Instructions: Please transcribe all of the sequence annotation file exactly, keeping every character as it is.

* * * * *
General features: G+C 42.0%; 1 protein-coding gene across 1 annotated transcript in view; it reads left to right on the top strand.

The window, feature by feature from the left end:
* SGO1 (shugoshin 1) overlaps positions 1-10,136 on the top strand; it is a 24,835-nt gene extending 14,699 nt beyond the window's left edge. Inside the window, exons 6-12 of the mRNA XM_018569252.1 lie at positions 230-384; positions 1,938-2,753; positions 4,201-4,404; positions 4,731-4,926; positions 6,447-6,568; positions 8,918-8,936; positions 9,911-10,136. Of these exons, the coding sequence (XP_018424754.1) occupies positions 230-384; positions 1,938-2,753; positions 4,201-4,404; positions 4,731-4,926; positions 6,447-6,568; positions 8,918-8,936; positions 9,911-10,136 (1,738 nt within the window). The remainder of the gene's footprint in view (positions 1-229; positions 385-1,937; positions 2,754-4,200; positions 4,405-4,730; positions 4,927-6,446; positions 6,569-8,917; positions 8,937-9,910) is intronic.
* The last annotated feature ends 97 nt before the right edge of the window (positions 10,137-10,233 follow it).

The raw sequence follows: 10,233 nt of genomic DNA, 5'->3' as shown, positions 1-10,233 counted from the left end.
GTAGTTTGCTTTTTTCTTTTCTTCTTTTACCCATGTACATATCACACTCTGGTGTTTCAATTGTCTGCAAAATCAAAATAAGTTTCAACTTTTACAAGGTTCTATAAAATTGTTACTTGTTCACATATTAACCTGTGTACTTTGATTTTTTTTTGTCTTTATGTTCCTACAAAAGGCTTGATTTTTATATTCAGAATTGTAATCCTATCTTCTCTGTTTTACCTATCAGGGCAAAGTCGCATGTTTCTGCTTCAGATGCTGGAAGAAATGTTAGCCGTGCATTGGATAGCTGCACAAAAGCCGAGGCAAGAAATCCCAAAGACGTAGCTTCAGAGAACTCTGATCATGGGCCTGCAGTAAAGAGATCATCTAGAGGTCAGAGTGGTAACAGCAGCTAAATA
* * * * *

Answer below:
General features: G+C 42.0%; 1 protein-coding gene across 1 annotated transcript in view; it reads left to right on the top strand.

The window, feature by feature from the left end:
* SGO1 (shugoshin 1) overlaps positions 1-10,136 on the top strand; it is a 24,835-nt gene extending 14,699 nt beyond the window's left edge. Inside the window, exons 6-12 of the mRNA XM_018569252.1 lie at positions 230-384; positions 1,938-2,753; positions 4,201-4,404; positions 4,731-4,926; positions 6,447-6,568; positions 8,918-8,936; positions 9,911-10,136. Of these exons, the coding sequence (XP_018424754.1) occupies positions 230-384; positions 1,938-2,753; positions 4,201-4,404; positions 4,731-4,926; positions 6,447-6,568; positions 8,918-8,936; positions 9,911-10,136 (1,738 nt within the window). The remainder of the gene's footprint in view (positions 1-229; positions 385-1,937; positions 2,754-4,200; positions 4,405-4,730; positions 4,927-6,446; positions 6,569-8,917; positions 8,937-9,910) is intronic.
* The last annotated feature ends 97 nt before the right edge of the window (positions 10,137-10,233 follow it).

The raw sequence follows: 10,233 nt of genomic DNA, 5'->3' as shown, positions 1-10,233 counted from the left end.
GTAGTTTGCTTTTTTCTTTTCTTCTTTTACCCATGTACATATCACACTCTGGTGTTTCAATTGTCTGCAAAATCAAAATAAGTTTCAACTTTTACAAGGTTCTATAAAATTGTTACTTGTTCACATATTAACCTGTGTACTTTGATTTTTTTTTGTCTTTATGTTCCTACAAAAGGCTTGATTTTTATATTCAGAATTGTAATCCTATCTTCTCTGTTTTACCTATCAGGGCAAAGTCGCATGTTTCTGCTTCAGATGCTGGAAGAAATGTTAGCCGTGCATTGGATAGCTGCACAAAAGCCGAGGCAAGAAATCCCAAAGACGTAGCTTCAGAGAACTCTGATCATGGGCCTGCAGTAAAGAGATCATCTAGAGGTCAGAGTGGTAACAGCAGCTAAATA